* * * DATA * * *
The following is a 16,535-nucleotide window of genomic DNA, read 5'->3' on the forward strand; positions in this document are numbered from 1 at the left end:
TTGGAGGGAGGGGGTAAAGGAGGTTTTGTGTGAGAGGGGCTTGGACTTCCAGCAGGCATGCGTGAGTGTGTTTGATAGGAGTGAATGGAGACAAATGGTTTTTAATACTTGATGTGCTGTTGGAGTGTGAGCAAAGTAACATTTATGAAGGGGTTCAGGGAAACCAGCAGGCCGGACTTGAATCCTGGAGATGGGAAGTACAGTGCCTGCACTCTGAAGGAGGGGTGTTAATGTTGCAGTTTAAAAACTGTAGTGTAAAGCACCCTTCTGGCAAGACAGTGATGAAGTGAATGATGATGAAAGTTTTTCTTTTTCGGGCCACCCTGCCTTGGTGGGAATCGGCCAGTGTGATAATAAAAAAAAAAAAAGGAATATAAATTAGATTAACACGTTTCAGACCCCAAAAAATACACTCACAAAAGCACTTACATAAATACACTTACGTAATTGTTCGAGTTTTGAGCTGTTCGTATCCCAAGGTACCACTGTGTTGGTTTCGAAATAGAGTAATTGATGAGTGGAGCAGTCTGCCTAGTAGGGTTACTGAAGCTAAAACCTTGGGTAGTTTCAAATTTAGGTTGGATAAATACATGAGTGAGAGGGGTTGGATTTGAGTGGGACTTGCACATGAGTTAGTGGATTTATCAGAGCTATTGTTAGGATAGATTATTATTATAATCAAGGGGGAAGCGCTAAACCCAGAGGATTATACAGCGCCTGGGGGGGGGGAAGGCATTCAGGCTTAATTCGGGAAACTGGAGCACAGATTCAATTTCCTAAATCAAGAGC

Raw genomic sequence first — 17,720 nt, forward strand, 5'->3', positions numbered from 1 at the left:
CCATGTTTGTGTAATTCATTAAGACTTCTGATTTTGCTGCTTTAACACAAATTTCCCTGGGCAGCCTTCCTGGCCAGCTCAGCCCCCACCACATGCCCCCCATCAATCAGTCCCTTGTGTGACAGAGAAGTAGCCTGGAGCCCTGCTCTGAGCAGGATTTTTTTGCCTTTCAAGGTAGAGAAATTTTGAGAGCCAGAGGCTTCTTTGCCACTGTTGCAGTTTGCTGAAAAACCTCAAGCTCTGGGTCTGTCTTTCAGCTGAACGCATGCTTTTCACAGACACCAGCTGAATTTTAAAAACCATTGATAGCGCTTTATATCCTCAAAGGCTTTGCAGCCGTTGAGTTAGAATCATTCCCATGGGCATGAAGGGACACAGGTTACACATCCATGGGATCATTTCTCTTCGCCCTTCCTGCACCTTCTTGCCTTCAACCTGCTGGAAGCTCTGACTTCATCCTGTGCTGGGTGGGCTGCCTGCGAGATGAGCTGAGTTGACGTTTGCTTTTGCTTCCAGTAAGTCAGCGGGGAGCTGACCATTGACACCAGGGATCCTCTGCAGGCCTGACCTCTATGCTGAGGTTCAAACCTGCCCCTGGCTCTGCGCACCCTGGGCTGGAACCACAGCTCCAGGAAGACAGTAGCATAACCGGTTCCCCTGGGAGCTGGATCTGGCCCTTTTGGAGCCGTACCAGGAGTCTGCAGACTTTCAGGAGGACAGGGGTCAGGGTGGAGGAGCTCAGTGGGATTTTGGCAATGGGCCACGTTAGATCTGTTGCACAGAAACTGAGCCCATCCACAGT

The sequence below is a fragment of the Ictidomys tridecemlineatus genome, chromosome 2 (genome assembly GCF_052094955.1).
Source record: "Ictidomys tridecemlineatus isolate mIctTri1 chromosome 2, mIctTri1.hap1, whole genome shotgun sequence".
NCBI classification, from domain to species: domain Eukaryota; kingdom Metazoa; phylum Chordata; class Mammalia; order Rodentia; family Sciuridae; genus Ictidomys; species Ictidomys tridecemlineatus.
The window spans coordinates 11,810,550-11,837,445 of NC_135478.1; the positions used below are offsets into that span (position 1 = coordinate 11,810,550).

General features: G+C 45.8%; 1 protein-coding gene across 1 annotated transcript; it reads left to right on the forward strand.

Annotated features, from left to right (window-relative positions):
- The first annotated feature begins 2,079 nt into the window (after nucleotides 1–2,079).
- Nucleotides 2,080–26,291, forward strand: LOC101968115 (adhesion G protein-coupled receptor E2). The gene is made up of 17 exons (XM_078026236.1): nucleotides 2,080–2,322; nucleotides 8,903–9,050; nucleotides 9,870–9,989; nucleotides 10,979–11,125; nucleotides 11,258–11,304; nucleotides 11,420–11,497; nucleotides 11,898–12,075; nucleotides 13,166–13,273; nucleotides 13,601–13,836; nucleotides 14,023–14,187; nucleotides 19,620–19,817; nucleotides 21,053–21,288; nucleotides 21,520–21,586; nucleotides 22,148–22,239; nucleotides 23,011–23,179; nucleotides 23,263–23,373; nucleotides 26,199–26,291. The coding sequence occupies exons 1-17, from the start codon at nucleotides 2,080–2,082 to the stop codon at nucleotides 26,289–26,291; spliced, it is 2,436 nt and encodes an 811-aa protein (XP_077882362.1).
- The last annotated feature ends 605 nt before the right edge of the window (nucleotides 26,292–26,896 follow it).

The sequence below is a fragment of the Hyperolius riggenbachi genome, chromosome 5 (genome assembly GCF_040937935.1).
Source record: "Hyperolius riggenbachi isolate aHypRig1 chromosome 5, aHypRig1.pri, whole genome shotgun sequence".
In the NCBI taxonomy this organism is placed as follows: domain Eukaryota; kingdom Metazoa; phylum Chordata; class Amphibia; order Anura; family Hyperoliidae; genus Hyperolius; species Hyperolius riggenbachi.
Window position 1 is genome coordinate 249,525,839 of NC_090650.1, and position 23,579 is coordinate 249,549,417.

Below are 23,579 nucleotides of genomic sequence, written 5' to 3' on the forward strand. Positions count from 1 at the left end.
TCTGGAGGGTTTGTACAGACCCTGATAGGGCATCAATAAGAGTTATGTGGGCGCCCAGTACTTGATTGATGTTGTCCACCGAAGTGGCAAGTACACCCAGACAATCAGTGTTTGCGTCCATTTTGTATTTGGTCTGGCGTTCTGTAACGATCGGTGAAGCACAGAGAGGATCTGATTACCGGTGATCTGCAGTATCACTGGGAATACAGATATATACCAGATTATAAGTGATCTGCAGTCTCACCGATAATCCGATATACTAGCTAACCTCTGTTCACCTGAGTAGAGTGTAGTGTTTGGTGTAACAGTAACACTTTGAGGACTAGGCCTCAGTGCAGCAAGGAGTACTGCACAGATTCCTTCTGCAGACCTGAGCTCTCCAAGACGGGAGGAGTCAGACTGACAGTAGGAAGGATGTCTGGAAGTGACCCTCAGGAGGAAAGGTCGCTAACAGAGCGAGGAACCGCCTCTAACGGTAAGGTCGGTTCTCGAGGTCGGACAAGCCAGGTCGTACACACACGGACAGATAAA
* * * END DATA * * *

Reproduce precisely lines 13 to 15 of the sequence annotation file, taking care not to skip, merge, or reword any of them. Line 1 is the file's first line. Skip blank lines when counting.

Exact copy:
- The last annotated feature ends 605 nt before the right edge of the window (nucleotides 26,292–26,896 follow it).

The sequence below is a fragment of the Hyperolius riggenbachi genome, chromosome 5 (genome assembly GCF_040937935.1).
Source record: "Hyperolius riggenbachi isolate aHypRig1 chromosome 5, aHypRig1.pri, whole genome shotgun sequence".